How do you test a text adventure? Is manual testing the only way or could you automate some testing?
When creating Bradford Mansion, I wanted to test certain aspects of the game. In this article I will write about what kind of test mechanics I developed for the game / engine. If you are not into text adventure game creation or software development, then you should just click the link above to read about the game itself 🙂
While automating testing is important, I still needed to beta test of course. The game was played by several people who provided valuable feedback. But my automated testing also helped me find bugs before I even had sent them out to testers.
Getting to a certain point in the game
As I started creating the game itself, a problem arose: I always needed to type a lot of commands to get to a certain point in the game.
I have decided early on that saving and loading game state would be implemented only later on. Saving also did not always work, because I changed some aspects of the engine that broke the save game files. I needed some way to get to a certain point in the game.
The first step of my automated testing was just writing commands in a separate file, that the engine could then play before giving input to the player.
These were the same commands a user would enter:
>southCommands from the beginning of the game
This solved my problem of having to type a lot. As I was progressing in creating the game I also added the commands needed to reach that point. So then I always needed to just continue from that point forward.
Stopping the flow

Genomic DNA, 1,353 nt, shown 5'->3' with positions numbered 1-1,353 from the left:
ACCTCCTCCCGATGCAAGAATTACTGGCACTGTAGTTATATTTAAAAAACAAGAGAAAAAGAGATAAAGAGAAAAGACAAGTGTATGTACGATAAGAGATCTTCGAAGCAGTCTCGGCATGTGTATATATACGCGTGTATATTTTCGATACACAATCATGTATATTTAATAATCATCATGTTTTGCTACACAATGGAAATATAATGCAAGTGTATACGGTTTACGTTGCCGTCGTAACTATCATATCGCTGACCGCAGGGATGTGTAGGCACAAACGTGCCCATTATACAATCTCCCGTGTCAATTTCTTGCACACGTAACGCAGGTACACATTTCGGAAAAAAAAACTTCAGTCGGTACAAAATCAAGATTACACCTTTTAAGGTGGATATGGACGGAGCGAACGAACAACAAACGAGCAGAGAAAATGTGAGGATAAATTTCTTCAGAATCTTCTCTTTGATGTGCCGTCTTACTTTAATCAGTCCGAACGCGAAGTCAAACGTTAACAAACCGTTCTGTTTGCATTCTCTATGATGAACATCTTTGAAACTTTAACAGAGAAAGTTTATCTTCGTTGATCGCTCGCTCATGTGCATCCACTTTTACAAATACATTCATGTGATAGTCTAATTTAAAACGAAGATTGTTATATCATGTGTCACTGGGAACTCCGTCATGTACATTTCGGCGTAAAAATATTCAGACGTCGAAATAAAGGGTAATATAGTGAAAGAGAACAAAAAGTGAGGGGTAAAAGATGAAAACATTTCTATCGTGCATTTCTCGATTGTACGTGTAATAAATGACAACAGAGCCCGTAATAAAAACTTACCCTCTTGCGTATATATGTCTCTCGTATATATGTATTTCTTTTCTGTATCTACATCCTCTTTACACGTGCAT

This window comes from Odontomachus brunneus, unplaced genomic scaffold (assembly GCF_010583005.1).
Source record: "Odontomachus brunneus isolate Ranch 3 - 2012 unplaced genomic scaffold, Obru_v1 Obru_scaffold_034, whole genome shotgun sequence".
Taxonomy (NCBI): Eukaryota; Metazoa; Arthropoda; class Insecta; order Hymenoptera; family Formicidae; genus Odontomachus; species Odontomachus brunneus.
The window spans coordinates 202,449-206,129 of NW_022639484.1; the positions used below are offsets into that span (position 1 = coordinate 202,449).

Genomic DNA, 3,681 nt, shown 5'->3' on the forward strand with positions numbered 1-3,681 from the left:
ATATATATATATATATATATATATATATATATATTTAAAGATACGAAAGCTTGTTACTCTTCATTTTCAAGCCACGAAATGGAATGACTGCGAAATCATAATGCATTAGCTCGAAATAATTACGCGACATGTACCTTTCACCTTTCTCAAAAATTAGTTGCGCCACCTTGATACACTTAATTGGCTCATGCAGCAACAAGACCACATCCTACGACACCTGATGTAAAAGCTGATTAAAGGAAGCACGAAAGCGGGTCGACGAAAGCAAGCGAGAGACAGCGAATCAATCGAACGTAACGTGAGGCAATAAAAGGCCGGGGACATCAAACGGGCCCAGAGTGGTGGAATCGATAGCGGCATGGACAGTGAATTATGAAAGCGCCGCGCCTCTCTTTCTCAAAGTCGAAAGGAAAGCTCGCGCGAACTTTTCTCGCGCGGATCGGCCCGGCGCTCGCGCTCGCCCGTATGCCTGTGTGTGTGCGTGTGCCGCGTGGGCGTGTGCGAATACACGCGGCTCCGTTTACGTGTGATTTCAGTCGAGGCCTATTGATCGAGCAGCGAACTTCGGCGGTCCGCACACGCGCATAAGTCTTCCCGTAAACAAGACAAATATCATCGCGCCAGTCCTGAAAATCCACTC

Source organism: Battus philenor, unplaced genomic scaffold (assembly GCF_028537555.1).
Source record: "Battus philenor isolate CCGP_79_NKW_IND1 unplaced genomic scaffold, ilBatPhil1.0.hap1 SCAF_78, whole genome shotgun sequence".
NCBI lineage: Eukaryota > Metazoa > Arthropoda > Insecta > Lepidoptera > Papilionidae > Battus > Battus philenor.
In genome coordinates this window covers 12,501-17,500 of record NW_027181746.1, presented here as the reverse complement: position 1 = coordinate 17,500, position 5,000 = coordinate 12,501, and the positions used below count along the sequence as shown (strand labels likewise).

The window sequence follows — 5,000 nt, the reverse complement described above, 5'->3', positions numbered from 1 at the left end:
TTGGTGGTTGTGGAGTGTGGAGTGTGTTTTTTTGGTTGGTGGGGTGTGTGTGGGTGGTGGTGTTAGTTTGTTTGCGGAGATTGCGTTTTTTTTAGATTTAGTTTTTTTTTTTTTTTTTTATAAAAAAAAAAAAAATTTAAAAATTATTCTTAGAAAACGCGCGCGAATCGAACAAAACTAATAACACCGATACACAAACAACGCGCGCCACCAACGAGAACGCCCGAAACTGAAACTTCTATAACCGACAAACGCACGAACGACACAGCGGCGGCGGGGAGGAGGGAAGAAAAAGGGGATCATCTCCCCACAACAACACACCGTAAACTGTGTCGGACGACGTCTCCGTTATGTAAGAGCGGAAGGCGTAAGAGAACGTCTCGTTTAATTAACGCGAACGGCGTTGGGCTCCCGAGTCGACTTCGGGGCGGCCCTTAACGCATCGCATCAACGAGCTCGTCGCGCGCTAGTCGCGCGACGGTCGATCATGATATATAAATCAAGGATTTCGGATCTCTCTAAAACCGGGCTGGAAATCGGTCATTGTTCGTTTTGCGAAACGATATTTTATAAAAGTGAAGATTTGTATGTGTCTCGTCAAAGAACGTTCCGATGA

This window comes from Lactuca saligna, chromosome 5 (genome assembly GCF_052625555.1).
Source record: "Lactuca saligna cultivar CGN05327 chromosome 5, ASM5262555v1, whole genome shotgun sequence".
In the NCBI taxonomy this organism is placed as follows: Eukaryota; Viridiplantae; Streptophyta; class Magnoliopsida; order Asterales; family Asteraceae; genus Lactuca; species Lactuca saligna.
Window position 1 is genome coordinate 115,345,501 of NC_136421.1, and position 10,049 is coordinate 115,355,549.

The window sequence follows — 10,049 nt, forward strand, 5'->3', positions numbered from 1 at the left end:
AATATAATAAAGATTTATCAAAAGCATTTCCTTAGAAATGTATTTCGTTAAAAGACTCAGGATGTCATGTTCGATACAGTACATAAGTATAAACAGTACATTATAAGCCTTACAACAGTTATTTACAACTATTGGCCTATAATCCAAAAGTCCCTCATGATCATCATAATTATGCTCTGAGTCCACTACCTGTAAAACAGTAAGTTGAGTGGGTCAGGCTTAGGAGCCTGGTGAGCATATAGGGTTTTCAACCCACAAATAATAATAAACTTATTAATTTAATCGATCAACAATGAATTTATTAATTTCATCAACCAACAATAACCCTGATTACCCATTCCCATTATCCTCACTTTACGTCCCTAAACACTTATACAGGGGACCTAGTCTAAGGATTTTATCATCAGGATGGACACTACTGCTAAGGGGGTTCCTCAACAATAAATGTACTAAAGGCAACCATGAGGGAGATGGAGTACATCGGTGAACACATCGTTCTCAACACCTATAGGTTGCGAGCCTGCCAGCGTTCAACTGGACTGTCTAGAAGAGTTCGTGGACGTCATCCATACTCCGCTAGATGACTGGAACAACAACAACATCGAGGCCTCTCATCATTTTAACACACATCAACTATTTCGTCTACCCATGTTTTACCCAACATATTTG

But then sometimes, I needed to get back and do something at another point in the game. I also wanted to see inside the script at what point I was in the game. I added two things to my ”automate” script.
- If a line would contain a . by itself on a line, the automation would stop.
- If a line would begin with the # symbol, it is treated as a comment
So now I could stop the execution at any point I wanted to by simply adding a . in the file. It could then be removed or moved around to check out various points in the game.
The comments allowed me to quickly find places in the growing automation script.
This simple automation was used almost to the end of the game development cycle. In the end, the script contained the ”walkthrough” for the game. I could run the game with the script and see that everything still works.
Sometimes I would add a change that would break the game, and just running this script would show this to me.
Order of things, strange commands
Having this type of testing did not solve all of my problems though. It only tested the game in a linear fasion with a single set of commands. If the player would proceed in a different order, that might still be a problem.
This method also did not allow me to test all of my various verbs and commands. Based on feedback I added synonyms and alternate usages to items, and I wanted to be able to test for those as well.
Alternate commands and looping
I needed a way to test all of my verbs. So I introduced the | operator for the script. If the line would contain a | symbol, it would be used to break the line up into many commands, and the engine would then execute one on random.
I could now say: south | s | enter the door | enter mansion | in | go south
This line contains 6 things that end up with the same result. Every time this line would be executed, the engine chooses one of these commands. It took some time to update the entire script with all sorts of alternative commands.